U.S. Navy artists, (left to right), Lieutenant William F. Draper, Lieutenant Dwight C. Shepler, and Lieutenant Mitchell Jamieson, conferring with Lieutenant Commander Parsons in the Navy Office of Public Relations, Washington, D.C., November 20, 1944. NHHC 80-G-47096

After the war, he continued his career as a pioneer watercolorist of the high ski country and later served as president of the Guild of Boston Artists.

Dwight Shepler, Mount Lafayette, and Cannon Mountain, N. H., n.d., watercolor, Smithsonian American Art Museum, Gift of the Ford Motor Company, 1966.36.179

He died at age 69 in Weston, Mass. His works are on wide display from the Smithsonian to the Truman Library and various points in between. His oral history is in the National Archives.

Thank you for your work, sir.

Combat Gallery Sunday : The Martial Art of Geoffrey Stephen Allfree

Much as once a week I like to take time off to cover warships (Wednesdays), on Sundays (when I feel like working), I like to cover military art and the painters, illustrators, sculptors, photographers and the like that produced them.

Combat Gallery Sunday : The Martial Art of Geoffrey Stephen Allfree

Born 11 Feb 1889 in Kent, England, to the Rev Francis Allfree– the vicar of the Parish of St Nicholas-at-Wade and Sarre, young Geoffrey Stephen Allfree embarked on a career as a merchant mariner until 1911 when he took up painting.

He volunteered to take the King’s Schilling at the outbreak of war in 1914 as a Sub-Lieutenant in the Royal Navy Reserve and served several years in motor launches. By 1918, he was named a war artist and covered a number of maritime subjects of the Great War.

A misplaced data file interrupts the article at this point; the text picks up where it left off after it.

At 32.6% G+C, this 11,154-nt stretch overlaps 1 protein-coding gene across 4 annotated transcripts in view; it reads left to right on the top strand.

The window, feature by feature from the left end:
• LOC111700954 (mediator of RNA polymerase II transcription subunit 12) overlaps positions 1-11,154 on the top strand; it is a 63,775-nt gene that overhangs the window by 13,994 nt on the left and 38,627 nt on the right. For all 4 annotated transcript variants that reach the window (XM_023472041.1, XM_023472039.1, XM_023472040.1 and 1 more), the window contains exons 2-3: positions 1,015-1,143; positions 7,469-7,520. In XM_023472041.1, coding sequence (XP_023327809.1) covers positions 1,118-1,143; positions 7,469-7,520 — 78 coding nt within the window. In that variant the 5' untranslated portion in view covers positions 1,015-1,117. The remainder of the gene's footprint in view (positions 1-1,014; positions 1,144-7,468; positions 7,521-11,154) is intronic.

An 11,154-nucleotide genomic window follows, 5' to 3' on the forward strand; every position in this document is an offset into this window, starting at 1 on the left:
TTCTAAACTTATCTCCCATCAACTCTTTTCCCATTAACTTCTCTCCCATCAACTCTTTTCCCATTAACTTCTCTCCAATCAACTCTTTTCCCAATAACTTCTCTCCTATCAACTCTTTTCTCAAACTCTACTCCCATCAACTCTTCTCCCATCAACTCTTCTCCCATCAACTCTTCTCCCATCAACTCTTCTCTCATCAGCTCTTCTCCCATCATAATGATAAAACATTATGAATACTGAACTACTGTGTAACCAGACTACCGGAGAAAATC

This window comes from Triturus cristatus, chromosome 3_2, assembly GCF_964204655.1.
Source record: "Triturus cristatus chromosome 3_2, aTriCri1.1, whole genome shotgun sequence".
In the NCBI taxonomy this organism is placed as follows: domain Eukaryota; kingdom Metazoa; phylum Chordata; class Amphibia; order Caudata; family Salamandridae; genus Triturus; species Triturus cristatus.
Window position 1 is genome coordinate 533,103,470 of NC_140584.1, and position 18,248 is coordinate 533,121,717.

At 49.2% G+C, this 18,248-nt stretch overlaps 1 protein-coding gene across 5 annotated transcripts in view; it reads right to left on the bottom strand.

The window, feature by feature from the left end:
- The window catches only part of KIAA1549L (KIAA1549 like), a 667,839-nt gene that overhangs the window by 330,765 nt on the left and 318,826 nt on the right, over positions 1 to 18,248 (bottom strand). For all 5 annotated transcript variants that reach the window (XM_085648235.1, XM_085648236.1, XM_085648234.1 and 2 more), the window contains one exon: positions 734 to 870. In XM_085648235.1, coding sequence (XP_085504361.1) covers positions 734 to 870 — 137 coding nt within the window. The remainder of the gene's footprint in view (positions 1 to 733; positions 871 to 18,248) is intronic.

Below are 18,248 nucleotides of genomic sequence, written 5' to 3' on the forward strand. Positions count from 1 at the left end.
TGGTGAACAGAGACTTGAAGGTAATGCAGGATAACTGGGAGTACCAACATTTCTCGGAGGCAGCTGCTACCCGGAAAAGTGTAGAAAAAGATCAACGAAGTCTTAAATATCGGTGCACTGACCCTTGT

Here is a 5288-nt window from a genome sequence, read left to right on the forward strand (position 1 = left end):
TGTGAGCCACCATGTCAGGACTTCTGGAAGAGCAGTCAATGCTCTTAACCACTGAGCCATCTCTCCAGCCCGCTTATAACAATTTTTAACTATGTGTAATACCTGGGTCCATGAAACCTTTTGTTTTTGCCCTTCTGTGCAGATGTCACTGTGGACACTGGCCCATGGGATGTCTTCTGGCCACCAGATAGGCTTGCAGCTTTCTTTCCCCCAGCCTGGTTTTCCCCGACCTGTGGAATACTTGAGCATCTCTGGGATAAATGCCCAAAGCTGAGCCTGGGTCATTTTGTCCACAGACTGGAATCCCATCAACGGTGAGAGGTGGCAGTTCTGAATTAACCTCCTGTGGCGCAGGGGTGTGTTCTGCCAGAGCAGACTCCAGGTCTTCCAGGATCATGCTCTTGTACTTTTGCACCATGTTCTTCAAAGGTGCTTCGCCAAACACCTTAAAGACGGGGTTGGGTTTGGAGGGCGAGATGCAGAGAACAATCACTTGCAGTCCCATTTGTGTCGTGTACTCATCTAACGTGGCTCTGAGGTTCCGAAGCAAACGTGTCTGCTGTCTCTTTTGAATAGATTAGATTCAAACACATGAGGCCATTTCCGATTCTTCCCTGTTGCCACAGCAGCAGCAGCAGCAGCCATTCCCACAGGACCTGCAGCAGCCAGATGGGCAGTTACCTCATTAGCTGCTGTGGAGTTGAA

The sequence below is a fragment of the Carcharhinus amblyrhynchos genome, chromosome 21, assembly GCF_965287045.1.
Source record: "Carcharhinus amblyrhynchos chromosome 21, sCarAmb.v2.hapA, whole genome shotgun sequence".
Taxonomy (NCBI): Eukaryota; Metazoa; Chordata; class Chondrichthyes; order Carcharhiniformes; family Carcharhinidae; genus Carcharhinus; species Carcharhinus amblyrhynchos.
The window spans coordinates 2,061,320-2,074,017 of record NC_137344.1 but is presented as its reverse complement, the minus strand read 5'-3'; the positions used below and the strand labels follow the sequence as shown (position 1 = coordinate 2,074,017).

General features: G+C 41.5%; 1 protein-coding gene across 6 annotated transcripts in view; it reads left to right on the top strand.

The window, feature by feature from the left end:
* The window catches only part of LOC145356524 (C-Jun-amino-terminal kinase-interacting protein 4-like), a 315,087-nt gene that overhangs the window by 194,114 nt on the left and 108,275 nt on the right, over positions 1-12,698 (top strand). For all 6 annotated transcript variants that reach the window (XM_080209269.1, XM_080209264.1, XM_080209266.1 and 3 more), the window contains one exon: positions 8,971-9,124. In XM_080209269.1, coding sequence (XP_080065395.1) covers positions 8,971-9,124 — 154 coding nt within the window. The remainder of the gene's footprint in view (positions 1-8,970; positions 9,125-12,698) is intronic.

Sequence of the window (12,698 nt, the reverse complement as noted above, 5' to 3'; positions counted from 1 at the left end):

The Wake of a P-boat. A view from the stern of a patrol boat of the waves and spray created by the boat as it moves across the surface of the water. Another vessel is visible in the patrol boat's wake..IWM ART 563

The Wake of a P-boat. A view from the stern of a patrol boat of the waves and spray created by the boat as it moves across the surface of the water. Another vessel is visible in the patrol boat’s wake..IWM ART 563

A Monitor's Turret. A detailed side-on view of the two-gun turret of a Monitor, with part of the ship's superstructure visible behind the turrent to the left. A portion of the deck is visible, with a sailor standing on it in the right foreground. The silhouettes of buildings are visible in the background, showing that the Monitor is moored in a dock. IWM 564

A Monitor’s Turret. A detailed side-on view of the two-gun turret of a Monitor, with part of the ship’s superstructure visible behind the turrent to the left. A portion of the deck is visible, with a sailor standing on it in the right foreground. The silhouettes of buildings are visible in the background, showing that the Monitor is moored in a dock. IWM 564

Submarines In Dry Dock. a view of two Royal Navy submarines being refitted in a dry dock. The foremost submarine is shown from the bow, whilst the second, to the left, is shown from the stern. Both are supported by scaffolding and struts. Men work on the deck and hull of the foremost submarine, with a few men also standing on the floor of the dry dock. IWM 777

Submarines In Dry Dock. a view of two Royal Navy submarines being refitted in a dry dock. The foremost submarine is shown from the bow, whilst the second, to the left, is shown from the stern. Both are supported by scaffolding and struts. Men work on the deck and hull of the foremost submarine, with a few men also standing on the floor of the dry dock. IWM 777

HMS Revenge in Dry Dock, Portsmouth, 1918. A view of the looming bow of the Royal Navy battleship HMS Revenge whilst undergoing maintenance in dry dock at Portsmouth. The huge ship is tethered to the dockside and supported against the side of the dock with large struts. The lower half of the hull, usually below the water level, is a rusty orange colour. Only the tallest part of the ship's superstructure is visible at the top of the composition. The lead ship of her class of 5 30,000-ton modern battleships, Revenge was commissioned in 1916, just before the Battle of Jutland and survived both World Wars, going to the breakers in 1948. IWM 765